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There are two families of approaches to proving circuit lower bounds: exploiting properties of functions computed by small circuits, and building hard functions by “brute force.” The first approach leads to “natural proofs” in the sense of Razborov and Rudich, which is a problem because natural proofs are unlikely to give lower bounds for circuit classes such as (constant-depth circuits with threshold gates), and maybe even (constant-depth circuits with AND, OR, NOT, and MOD gates). The second approach creates proofs that “algebraize,” in the sense of Aaronson and Wigderson, and algebaizing proofs construct hard functions of very high uniform complexity; it is not even possible to use an algebraizing proof to show that the huge complexity class contains problems of super-polynomial circuit complexity.

The circuit lower bound of Williams avoids both barriers, by exploiting (among other things) a property of circuits (the existence of slightly faster-than-brute-force satisfiability algorithms) that is not a “natural” property, neither is an “algebraizing” property.

This post, written by a non-expert for non-experts (but experts are welcome to read it and to point out any mistakes), describes some of the context.

One of the great embarrassments of research in circuit lower bounds has been the inability to prove any lower bounds for ACC0 circuits, that is bounded-depth circuits with unbounded-fan-in AND, OR, NOT, and general Modular gates. (A “mod m” gate takes boolean inputs and its boolean outpus is 0 if and only if the number of ones among the inputs is a multiple of . A “mod 2″ gate is a XOR gate.)

There are two known methods to prove lower bounds for AC0 circuits (like the above, but without the modular gates). One is to argue that the function computed by a polynomial size AC0 circuit is likely to become a constant when one fixes several variables to random values; this implies that the XOR function is not in AC0 because it remains undetermined even if all but one variables are fixed. This method seems hopeless when applied to ACC0 circuits, and in fact I think that the class ACC0 was considered as a way to “turn off” the random restriction method and to consider what other approaches there are to constant-depth circuits. The other method is to approximate an AC0 circuit via a low-degree polynomial, and to show that certain functions cannot be approximated this way and hence are not in AC0. This method also works with ACC0 circuits provided that all modular gates use the same *prime* modulus, but it seems to break down completely if one works with a composite modulus.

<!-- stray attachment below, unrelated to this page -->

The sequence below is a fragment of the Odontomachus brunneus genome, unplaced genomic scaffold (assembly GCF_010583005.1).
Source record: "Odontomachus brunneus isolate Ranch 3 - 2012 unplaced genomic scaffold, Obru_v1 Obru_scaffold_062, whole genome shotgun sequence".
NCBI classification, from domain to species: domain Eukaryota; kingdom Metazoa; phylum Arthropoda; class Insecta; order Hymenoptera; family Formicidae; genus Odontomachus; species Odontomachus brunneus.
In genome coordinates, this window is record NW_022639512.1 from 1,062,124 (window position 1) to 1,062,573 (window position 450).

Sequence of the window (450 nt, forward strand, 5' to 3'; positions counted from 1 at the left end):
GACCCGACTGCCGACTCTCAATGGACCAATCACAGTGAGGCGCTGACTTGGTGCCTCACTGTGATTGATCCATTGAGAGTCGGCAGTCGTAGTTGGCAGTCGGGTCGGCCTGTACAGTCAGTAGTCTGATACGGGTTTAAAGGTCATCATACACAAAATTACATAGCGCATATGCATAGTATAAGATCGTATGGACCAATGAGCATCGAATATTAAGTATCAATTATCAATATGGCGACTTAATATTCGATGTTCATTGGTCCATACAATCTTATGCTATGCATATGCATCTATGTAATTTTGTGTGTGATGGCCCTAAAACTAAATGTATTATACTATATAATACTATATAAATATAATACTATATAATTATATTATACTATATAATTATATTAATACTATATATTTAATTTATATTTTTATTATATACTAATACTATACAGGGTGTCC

In particular, the following question was open: **are all problems in solvable by depth-3 circuits with unbounded fan-in AND, OR, NOT and MOD 6 gates?**.

(The class contains by definition all the problems solvable in exponential time with oracle access to NP — exponentially long oracle queries are allowed.)

Finally, the embarrassment is over: in a remarkable paper, the first to put forward a new viable lower bound technique for bounded-depth circuits in two decades, Ryan Williams has proved that there are problems in NEXP (non-deterministic exponential time) that are not in ACC0, and that for every fixed depth there are problems in not solvable by ACC0 circuits of depth d and size smaller than , for some .

Tim Gowers is going to write about his idea for circuit lower bounds in the form of a seven-part dialog between three characters.

The first installment is out, and it already features a gentle and beautiful introduction to the models of boolean circuits and boolean formulas, and to the natural proof impossibility result. He also brings up the very interesting meta-question (which sounds rather new to me) of whether a “random easy function is pseudorandom.”

(The title of the post is how a character in the dialog refers to impossibility results such as natural proofs.)

You may remember the polymath1 project, in which Tim Gowers envisioned, and realized, a “massively collaborative” approach to solving an open question in mathematics. The project succeeded, and in fact exceeded its goal. Various subsequent polymath projects are under way, suggested by Gil Kalai and Terry Tao. Notably, Terry Tao has launched a project to find an efficient deterministic algorithm to construct large primes.

Meanwhile, Gowers has been thinking about his next polymath proposal, and he has recently written about the possible projects that he has in mind. One of the projects involves a new approach to proving circuit lower bounds. No detail of this approach is given; nor it will, unless it becomes a polymath project. Gowers would like people to comment on his post indicating which projects they are most interested in.

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